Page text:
A Wall Street Journal article appearing last week raised questions that U.S. sugar policy could be failing.
The article, "Big Sugar is Set for a Sweet Bailout," reported that USDA was considering a buy of 400,000 tons of sugar, apparently to boost sugar prices, which have fallen 18% since October. The price boost would prevent $862 million in loan defaults on the part of sugar processors.
An increase in sugar prices could hit food and candy makers, grocers and other sugar users, WSJ says.
However, USDA economist Barbara Fecso told the paper that if sugar prices bounce back, USDA may rescind its plans to buy. A final decision, the article reported, would come as early as April 1.
Media reports of a possible USDA sugar buy give way to discussions about U.S. sugar policy
Sugar groups fire back
The American Sugar Alliance explained that the sugar price drop is caused by "a flood of unneeded subsidized imports" and oversupply – this is why USDA is looking for alternatives.
ASA said it's the nature of the sugar policy to run at zero taxpayer cost. Pre-emptive USDA actions, ASA said, would save taxpayers money by avoiding the more than $800 million in loan forfeitures that would be more costly.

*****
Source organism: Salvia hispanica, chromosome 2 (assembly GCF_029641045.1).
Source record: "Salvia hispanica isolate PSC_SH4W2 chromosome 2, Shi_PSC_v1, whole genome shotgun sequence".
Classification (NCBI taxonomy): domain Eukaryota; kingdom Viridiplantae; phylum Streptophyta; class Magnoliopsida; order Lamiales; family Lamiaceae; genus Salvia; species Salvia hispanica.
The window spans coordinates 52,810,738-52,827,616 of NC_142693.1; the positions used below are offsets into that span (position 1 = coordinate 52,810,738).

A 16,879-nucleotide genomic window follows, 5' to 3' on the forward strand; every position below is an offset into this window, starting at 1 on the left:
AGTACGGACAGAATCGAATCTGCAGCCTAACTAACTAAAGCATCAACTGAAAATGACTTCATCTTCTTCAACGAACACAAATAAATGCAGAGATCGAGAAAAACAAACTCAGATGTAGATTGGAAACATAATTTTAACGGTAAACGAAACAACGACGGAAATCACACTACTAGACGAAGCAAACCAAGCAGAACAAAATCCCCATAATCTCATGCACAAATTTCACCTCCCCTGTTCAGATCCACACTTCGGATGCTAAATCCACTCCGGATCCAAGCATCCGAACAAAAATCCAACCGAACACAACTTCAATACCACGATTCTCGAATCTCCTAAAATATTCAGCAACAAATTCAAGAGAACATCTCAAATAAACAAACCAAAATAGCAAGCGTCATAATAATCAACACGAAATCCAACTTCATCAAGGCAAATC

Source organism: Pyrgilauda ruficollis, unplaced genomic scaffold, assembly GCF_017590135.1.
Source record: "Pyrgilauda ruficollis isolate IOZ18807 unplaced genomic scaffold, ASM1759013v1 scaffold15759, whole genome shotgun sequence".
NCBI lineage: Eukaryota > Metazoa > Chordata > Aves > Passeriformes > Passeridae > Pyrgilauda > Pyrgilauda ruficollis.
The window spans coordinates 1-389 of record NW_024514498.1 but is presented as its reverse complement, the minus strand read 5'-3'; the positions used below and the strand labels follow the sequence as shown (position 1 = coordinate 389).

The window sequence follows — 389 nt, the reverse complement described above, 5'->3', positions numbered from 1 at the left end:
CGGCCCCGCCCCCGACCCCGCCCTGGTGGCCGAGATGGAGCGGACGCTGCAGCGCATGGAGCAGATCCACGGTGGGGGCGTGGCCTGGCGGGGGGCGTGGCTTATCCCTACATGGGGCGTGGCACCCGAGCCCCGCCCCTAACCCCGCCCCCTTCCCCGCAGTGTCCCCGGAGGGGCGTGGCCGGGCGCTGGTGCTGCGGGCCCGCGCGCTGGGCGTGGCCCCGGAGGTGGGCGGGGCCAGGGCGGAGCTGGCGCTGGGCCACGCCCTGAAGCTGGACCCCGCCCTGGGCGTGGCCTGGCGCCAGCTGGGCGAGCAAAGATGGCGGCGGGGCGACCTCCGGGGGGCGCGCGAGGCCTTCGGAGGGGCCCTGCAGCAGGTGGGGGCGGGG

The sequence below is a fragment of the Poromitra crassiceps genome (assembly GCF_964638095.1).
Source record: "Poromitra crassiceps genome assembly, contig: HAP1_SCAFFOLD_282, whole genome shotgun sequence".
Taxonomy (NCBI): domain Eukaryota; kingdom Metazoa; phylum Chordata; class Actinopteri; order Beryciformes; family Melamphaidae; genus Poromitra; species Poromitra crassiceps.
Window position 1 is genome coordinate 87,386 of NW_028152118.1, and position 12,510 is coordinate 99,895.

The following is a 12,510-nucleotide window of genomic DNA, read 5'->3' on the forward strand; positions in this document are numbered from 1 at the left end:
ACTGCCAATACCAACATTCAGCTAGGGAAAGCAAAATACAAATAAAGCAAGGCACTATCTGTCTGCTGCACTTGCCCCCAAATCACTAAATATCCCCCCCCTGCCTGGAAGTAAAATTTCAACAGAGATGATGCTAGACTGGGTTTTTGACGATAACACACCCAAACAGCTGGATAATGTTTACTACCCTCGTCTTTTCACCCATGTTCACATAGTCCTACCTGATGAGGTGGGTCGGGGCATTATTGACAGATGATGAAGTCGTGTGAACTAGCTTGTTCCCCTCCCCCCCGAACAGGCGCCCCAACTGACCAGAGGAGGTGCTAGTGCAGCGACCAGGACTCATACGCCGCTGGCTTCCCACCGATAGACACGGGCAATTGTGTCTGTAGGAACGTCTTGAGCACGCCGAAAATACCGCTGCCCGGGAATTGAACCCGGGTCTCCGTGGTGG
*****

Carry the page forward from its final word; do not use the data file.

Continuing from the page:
As for increasing sugar prices for food and candy makers, ASA explained that grocers and food manufacturers have passed none of their savings from recent steep producer price drops along to consumers.
"This might explain why confectioners are booking impressive profits and are expanding production," ASA said.
Senators push for USDA answers
Four Senators Friday issued a letter to USDA Secretary Tom Vilsack questioning the sugar buy, which some have dubbed the "sugar bailout."
In the letter, the Senators – John McCain, R-Ariz., Pat Toomey, R-Penn., Mark Kirk, R-Ill., and Jeanne Shaheen, D-N.H. – asked for clarification on which entities received loans under the sugar program and if the sugar program has gone above cost projections. Additionally, the Senators asked about USDA's consideration of the effects of higher sugar prices on consumers.